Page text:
Not necessarily. In the case where we have more than one node in the filter, for instance (&(cn=jo*)(sn=test)(objectClass=person)), then using the reverse index means we will access as many btrees as we have index attributes in the filter node. Here, if cn, sn and objectClass are indexed, we will potentially access 4 btrees (the scope will force us to consider using the oneLevel index or the subLevel index).

At the end, it might be more costly, compared to using the entry and match it against the nodes in the filter.

Interesting point! The scan counts might help us out on a better optimization for these kinds of cases. 

If the search set is constrained (below some configurable threshold i.e. 10-50 entries) and if the filter uses many indices (above some threshold i.e. 3-4 indices) then it might be better to just pull from the master table directly without leveraging indices.

This will optimize for speed without blowing out the cache memory. What do you think?
When we have many entries already in the cache, thus sparing the cost of a deserialization, then accessing more than one BTree might be costly, comparing to using the entries themselves.

Agreed but again let me stress protecting the cache memory from a large master table scan. I think we can take this strategy for the cases mentioned above.
An alternative

The pb is that the Node in the filter use a substring : jo*. Our index are built using the full normalized value. That does not fit.

What if instead of browsing the underlying tree, we use a specific compare() method instead of an equals() method ? As the tree is ordered, finding the subset of entries taht will be valid candidate is just a matter of finding the part of the tree which match the comparison.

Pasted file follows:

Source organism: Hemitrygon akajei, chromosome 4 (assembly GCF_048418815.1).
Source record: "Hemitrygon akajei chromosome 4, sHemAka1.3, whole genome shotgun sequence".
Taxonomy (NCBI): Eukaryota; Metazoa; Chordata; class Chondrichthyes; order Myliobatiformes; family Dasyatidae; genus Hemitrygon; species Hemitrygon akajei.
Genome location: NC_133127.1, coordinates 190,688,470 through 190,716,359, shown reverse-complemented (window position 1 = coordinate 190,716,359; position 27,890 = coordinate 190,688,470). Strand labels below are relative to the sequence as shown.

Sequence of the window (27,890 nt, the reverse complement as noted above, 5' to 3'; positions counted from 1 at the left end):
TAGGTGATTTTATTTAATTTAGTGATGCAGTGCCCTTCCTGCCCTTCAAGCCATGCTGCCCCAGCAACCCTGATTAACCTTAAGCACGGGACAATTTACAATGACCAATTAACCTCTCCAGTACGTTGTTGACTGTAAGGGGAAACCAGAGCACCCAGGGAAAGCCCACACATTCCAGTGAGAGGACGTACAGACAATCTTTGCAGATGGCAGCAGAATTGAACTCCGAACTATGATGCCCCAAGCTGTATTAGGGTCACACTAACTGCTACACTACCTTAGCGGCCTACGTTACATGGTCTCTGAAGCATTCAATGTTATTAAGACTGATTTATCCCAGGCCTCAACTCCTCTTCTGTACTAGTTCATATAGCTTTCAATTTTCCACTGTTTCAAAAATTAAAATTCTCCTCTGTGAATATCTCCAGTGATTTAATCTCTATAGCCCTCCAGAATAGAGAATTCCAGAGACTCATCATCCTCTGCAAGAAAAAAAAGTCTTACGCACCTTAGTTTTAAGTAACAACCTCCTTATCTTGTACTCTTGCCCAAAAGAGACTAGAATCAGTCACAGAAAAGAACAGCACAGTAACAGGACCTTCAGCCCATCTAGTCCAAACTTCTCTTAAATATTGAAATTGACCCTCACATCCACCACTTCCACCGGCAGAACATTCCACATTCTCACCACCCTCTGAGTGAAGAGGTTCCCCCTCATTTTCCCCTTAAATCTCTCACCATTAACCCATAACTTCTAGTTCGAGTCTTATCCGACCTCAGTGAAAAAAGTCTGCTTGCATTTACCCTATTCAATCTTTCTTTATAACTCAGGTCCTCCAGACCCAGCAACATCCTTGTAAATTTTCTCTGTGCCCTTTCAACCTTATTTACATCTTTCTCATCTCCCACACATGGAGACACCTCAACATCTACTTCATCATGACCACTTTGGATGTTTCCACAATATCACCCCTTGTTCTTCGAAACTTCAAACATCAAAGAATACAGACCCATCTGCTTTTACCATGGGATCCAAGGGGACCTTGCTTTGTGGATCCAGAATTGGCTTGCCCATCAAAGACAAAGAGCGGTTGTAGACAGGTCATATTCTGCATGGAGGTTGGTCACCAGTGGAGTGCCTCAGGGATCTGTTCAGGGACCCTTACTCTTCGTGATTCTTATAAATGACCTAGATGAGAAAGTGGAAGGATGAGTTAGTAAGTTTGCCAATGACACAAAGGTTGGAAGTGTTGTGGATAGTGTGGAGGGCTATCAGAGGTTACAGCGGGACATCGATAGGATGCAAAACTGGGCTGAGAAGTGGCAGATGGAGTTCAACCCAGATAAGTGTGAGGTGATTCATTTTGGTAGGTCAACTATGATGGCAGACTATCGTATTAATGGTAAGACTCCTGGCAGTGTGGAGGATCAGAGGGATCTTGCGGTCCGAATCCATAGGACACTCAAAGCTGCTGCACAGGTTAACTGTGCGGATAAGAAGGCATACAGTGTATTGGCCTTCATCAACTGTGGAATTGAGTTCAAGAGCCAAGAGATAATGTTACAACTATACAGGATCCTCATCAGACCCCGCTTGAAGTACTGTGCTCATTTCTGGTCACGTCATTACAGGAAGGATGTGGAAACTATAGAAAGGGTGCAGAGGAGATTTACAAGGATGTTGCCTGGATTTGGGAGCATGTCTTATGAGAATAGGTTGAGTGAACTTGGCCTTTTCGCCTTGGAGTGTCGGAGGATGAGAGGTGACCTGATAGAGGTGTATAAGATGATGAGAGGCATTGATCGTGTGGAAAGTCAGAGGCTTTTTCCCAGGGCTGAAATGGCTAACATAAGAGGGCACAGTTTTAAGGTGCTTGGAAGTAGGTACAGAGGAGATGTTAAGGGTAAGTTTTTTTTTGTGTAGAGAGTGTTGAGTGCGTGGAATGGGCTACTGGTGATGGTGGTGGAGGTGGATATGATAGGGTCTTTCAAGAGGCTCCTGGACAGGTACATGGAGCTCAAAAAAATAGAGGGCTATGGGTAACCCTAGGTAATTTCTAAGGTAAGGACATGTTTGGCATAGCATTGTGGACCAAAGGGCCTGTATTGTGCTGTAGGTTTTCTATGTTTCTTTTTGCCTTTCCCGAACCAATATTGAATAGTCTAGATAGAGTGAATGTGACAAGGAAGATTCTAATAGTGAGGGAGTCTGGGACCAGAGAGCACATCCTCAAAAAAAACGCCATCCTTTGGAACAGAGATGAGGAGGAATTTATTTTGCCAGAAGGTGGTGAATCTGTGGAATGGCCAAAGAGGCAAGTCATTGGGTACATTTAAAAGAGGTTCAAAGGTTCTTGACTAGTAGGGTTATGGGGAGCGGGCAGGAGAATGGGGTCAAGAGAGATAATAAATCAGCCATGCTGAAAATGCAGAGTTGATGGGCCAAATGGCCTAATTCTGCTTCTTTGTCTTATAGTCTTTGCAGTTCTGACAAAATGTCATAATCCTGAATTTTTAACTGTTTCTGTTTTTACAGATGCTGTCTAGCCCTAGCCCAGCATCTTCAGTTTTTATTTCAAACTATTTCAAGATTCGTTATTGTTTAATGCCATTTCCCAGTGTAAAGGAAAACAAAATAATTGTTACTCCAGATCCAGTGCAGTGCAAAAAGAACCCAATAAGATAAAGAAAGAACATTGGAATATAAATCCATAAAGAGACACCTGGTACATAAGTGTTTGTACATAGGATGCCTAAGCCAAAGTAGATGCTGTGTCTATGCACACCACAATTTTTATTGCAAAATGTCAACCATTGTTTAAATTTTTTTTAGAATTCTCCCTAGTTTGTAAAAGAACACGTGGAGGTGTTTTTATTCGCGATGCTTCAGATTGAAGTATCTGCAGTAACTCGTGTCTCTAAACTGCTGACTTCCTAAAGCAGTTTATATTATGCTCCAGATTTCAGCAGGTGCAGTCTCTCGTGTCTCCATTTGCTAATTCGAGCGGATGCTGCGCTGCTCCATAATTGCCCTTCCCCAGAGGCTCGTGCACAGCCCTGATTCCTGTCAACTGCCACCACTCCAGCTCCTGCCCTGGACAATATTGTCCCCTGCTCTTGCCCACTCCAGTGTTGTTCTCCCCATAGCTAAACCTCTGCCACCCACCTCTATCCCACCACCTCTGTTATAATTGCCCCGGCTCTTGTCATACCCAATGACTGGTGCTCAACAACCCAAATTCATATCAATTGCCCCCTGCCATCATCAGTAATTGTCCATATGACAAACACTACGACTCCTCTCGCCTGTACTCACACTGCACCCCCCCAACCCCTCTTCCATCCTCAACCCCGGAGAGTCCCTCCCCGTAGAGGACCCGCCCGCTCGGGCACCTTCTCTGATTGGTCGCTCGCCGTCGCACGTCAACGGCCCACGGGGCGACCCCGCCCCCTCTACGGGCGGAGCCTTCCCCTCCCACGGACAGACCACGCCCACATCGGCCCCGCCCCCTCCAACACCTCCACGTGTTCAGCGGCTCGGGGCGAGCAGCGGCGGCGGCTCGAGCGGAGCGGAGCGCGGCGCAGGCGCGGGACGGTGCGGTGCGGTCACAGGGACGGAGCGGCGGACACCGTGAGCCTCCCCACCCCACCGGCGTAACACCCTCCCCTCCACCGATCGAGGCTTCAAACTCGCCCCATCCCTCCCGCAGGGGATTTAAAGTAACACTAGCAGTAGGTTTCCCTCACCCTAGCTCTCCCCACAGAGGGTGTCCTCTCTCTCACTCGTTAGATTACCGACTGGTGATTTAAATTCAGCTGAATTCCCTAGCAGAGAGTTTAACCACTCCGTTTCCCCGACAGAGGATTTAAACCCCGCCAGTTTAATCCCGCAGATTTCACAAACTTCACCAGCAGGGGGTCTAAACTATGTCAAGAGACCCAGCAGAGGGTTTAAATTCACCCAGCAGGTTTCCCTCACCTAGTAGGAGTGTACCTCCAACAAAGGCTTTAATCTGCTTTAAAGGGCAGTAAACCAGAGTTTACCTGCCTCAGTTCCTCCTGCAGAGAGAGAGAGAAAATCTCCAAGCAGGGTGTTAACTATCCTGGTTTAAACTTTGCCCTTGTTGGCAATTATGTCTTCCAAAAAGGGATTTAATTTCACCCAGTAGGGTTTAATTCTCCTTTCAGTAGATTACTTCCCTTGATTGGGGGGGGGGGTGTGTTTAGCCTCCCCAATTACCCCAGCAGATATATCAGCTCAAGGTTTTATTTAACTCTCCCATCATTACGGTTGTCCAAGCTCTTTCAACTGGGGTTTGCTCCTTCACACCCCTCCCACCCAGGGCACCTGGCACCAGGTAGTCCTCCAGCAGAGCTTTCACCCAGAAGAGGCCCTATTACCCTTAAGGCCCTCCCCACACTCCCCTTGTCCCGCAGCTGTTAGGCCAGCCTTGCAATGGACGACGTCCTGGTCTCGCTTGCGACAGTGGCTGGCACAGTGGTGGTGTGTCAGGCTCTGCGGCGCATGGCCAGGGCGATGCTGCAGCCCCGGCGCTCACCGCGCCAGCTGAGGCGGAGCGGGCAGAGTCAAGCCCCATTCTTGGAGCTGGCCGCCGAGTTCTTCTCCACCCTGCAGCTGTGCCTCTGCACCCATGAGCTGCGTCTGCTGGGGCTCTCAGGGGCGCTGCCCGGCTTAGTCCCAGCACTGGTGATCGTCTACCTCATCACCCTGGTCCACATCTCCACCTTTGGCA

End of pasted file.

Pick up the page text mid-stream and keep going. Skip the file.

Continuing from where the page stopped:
In our example, the compare() method will compare the first caracters from the keys to the filter value. Here, the compare method will be the String.startWith(), and if it's not true, we will do a compareTo() to know if we should go donw th tree on the left or on the right of the current key.

You know I think we might be doing this. I remember lining up a Cursor on these boundaries for the sake of evaluation but this code might NOT be executed because the scan counts are using total DIB count for substring expressions.
For that, we just need the forward index, the reverse index is useless.

I think this works for when you're generating candidates for an assertion using the substring operator. The reverse lookups will still be needed on the generated candidates and doing away with this is not a wise idea for large search domains since it is guaranteed to wipe away the cache memory.  
If we use a substring with a '*' at the beginning, then we need another index : a reverted index. Tht means all the values will be stored reverted : john will be stored as 'nhoj', so doing a search on (cn=*hn) will be fast.

Yes we thought about doing this to handle substrings that have ONLY an 'end' component to them but we decided not to deal with it. This is perhaps the worst one of the most inefficient constructs minus the NOT operator.

I think removing the reverse index (which I would love to do) is something that can be experimented with but we don't have a diverse test set to show the true impact across different scenarios. And until we have a way to understand the impact across different kinds of DIBs I'm afraid our reasoning for one situation verses another is not good enough to warrant the change. This is not a simple matter we should come to a decision on with even an intelligent guess.

Best Regards,
-- Alex